‘Nope’ reviews: Is Jordan Peele’s third film as ‘thrilling’ as his last two?

With just two films, “Get Out” (2017) and “Us” (2019), director Jordan Peele established a reputation for awards-worthy, socially conscious horror. His third film “Nope” opened on July 22. Does it hold up against his previous work? Let’s consider the “Nope” reviews from critics across the media landscape.

As of this writing the film has a MetaCritic score of 76 based on 51 reviews counted so far: 42 positive, eight mixed, and only one outright negative. That’s his lowest score on the review aggregator so far after “Get Out” averaged out to 85 and “Us” received 81. But if a director’s films have all been rated higher than 75 by the critical establishment, they must be doing something right.

Over on Rotten Tomatoes, which classifies reviews simply as positive or negative without MetaCritic’s sliding scale from 0 to 100, the film currently rates 81% fresh based on 177 reviews, only 34 of which are listed as rotten. The RT critics’ consensus says, “Admirable for its originality and ambition even when its reach exceeds its grasp, ‘Nope’ adds Spielbergian spectacle to Jordan Peele’s growing arsenal.” Compare that to “Get Out’s” 98% Rotten Tomatoes rating and the 93% for “Us.” So again, Peele hasn’t matched his previous highs, but he’s still got most film journalists on his side.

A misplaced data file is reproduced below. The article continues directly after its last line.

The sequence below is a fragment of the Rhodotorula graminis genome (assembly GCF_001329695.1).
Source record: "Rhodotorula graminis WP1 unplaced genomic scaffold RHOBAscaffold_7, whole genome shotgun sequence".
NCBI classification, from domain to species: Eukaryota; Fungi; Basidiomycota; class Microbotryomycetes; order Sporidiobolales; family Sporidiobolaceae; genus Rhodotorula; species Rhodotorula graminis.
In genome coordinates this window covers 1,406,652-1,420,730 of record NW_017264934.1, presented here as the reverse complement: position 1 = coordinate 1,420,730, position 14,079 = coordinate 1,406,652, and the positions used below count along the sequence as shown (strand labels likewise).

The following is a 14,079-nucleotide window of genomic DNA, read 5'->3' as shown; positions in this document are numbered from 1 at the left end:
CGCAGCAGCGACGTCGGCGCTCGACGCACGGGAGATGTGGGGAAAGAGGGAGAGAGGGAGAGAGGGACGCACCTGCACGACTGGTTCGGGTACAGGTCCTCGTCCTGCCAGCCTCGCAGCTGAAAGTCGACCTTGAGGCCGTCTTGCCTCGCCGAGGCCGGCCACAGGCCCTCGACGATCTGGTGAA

Six of the film’s positive MetaCritic reviews give it a perfect score of 100, with A.O. Scott (New York Times) praising the film for its “impeccably managed suspense,” Kambole Campbell (Empire) calling it “an ambitious, provocative swing,” and K. Austin Collins (Rolling Stone) describing it as “thrilling.” Among other positive reviews, David Ehrlich (IndieWire) highlights the “inspired alien design,” while Lovia Gyarkye (Hollywood Reporter) lauds the “first-rate cast” that balances the film’s”comedic notes with its more haunting, suspenseful overall mood.

Among the more critical assessments, Owen Gleiberman (Variety) argues that “logic often takes a back seat.” Richard Lawson (Vanity Fair) thinks it’s “unable to hold its focus.” And Alonso Duralde (The Wrap) feels the pieces of the film “just don’t fit together.” Where does your opinion of the film fall? Are you a “yep” or a “nope” for “Nope”?

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